It is already general knowledge that the deadly Ebola could lie dormant in survivor's tissues, but a new study suggests that these 'virus reservoirs' are capable of reawakening and triggering an outbreak even 5 years after infection.

The new case that began in a town named Gouéké, reported in January 2021, sparked Guinea's second outbreak of the Ebola virus disease within the past decade. There happened to be a misdiagnosis of a 51-year-old woman who was admitted to a hospital and discharged two days later after initially diagnosing her of malaria. The patient died three days later.

Ebola Virus
(Photo : Photo by CDC on Unsplash)
This is an electron microscopic image of the 1976 isolate of Ebola virus. The internal structures of the filamentous particle are visible, including the nucleocapsid and other structural viral proteins, and the outer viral envelope is covered with surface projections. The characteristic “6-shape” of the virus is evident.

The outbreak involved 16 confirmed cases and 12 deaths. Researchers investigated the genomes of samples from several patients using next-generation sequencing, and later on eliminated sustained human-to-human transmission or zoonotic transfer as causes, based on evidence.

Analysis showed that the 2021 Guinea strain shares similar genetic origin to that from 2013-2016 wave.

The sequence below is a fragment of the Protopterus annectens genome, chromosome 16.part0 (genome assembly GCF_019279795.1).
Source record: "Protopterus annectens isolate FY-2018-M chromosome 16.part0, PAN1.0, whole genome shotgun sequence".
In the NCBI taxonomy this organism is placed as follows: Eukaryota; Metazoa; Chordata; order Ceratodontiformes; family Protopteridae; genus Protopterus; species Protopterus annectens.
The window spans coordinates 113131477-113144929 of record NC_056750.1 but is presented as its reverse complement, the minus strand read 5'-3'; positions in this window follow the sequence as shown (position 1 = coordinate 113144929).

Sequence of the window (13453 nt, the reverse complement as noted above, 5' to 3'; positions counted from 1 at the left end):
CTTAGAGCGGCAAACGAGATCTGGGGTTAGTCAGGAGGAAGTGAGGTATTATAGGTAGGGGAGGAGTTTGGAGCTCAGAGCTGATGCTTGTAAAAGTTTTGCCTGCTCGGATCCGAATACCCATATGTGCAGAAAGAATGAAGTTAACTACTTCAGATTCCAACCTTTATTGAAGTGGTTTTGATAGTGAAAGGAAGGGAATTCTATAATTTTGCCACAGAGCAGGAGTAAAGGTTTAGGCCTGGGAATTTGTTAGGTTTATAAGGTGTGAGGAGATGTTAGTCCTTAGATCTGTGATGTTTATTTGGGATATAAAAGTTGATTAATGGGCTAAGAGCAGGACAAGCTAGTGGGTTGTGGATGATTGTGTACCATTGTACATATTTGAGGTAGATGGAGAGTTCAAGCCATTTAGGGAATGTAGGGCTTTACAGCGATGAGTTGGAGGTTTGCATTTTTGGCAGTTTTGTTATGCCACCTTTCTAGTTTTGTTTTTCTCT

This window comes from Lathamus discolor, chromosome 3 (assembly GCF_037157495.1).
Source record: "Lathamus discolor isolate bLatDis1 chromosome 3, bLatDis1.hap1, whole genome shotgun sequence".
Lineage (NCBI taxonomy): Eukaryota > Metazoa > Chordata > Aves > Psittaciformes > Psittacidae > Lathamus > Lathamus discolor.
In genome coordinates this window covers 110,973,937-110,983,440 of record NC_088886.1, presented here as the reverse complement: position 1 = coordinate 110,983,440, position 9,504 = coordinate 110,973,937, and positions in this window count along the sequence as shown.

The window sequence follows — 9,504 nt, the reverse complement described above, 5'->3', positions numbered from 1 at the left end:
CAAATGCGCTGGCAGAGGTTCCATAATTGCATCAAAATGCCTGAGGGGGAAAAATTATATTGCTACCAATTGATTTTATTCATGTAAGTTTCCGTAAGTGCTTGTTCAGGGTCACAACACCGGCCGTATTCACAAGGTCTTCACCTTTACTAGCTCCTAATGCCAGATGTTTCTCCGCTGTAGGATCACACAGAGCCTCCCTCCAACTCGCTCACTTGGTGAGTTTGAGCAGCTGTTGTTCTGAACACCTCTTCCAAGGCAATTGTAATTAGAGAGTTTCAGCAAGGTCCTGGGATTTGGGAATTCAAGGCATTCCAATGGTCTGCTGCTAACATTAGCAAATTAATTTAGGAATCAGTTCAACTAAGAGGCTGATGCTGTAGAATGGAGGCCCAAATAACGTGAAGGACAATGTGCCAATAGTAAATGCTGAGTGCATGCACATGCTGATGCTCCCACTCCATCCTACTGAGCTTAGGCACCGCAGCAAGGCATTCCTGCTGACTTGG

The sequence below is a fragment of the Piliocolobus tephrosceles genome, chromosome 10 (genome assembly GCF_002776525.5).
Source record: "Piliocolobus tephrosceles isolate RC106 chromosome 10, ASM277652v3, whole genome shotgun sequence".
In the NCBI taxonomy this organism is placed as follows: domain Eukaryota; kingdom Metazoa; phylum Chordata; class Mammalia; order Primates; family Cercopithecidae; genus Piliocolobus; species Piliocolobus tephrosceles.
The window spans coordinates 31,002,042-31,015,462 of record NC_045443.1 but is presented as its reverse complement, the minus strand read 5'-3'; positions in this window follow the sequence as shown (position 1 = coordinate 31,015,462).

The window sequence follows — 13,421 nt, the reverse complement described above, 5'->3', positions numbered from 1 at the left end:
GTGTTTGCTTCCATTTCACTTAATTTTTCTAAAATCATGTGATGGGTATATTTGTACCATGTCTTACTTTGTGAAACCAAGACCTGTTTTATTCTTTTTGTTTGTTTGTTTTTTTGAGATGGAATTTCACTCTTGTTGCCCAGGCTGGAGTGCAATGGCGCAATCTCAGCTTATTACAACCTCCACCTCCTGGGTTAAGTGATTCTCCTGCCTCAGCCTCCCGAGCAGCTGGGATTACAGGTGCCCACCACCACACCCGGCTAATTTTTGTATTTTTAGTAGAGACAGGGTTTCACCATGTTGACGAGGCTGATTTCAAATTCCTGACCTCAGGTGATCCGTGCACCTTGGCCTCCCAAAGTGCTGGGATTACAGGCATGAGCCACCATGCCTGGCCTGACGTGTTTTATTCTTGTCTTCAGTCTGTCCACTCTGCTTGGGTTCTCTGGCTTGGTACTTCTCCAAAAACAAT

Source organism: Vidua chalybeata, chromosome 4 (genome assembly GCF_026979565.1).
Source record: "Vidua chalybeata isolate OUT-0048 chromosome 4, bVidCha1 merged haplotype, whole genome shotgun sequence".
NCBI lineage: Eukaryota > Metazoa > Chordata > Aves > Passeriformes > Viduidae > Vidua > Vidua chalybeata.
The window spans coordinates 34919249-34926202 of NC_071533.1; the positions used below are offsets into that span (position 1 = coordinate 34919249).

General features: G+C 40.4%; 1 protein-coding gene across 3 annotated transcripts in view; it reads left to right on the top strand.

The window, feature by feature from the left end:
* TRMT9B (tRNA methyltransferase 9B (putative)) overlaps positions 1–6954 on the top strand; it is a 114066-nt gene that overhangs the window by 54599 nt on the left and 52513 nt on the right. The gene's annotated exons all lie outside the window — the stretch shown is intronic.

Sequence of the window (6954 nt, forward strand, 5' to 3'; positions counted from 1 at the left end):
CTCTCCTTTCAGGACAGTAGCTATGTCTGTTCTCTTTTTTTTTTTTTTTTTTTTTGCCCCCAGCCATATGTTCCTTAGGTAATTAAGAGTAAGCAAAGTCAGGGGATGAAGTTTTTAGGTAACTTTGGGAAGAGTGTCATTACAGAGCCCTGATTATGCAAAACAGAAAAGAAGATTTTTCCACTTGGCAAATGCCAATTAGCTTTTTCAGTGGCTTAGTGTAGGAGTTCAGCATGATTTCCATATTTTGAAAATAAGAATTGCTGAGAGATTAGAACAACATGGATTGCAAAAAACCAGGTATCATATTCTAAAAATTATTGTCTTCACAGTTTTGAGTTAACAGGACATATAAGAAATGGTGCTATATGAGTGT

Reactivated Virus from Earlier Years


While it has been generally presumed that most of the Ebola outbreaks have resulted from the virus 'spilling' from an animal host to a human or actively circulating in the community, but the new study shed light on human-to-human transmission from individuals previously infected many years earlier.

If that's the case, the virus would have already accumulated a certain number of mutations, but 2021 findings show that the virus had just 12 changes, "far fewer than would be expected... during six years of sustained human-to-human transmission."

"That strongly suggests the source was a reactivated virus that had lain dormant in a survivor," said Alpha Keita, lead researcher at the University of Montpellier.

"This is the longest known time between the declared end of an epidemic and a viral resurgence," he noted. "It's a new paradigm; the possibility that transmission from an individual infected during a previous epidemic could be the source of a new outbreak."

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On How a Dormant Ebola virus Reactivates Remains a Question


While mysterious, science always gives clues to those who seek.

Experts hypothesize that virus' sudden awakening could be that Ebola antibodies may be detected in survivors and it is the body's way of responding to a resurgent virus.

"Around two-thirds of Ebola survivors have high antibody levels even five years after infection, but the question to pose is what happens if there's a resurgence in the people whose immunity has dropped," said Keita.

"The study's findings have considerable implications for public health and care of survivors of Ebola," said Robert F. Garry of Tulane University's School of Medicine. "Humans can now be added to the list of intermediate hosts that can serve as long-term Ebola virus 'reservoirs' and trigger new outbreaks," he also wrote.

This calls out a need for vaccination especially among healthcare workers and "monitor Ebola survivors for signs of a flare-up," Garry added.

"We need a real, long-term follow-up protocol... so we can catch resurgence in previously infected people in time."

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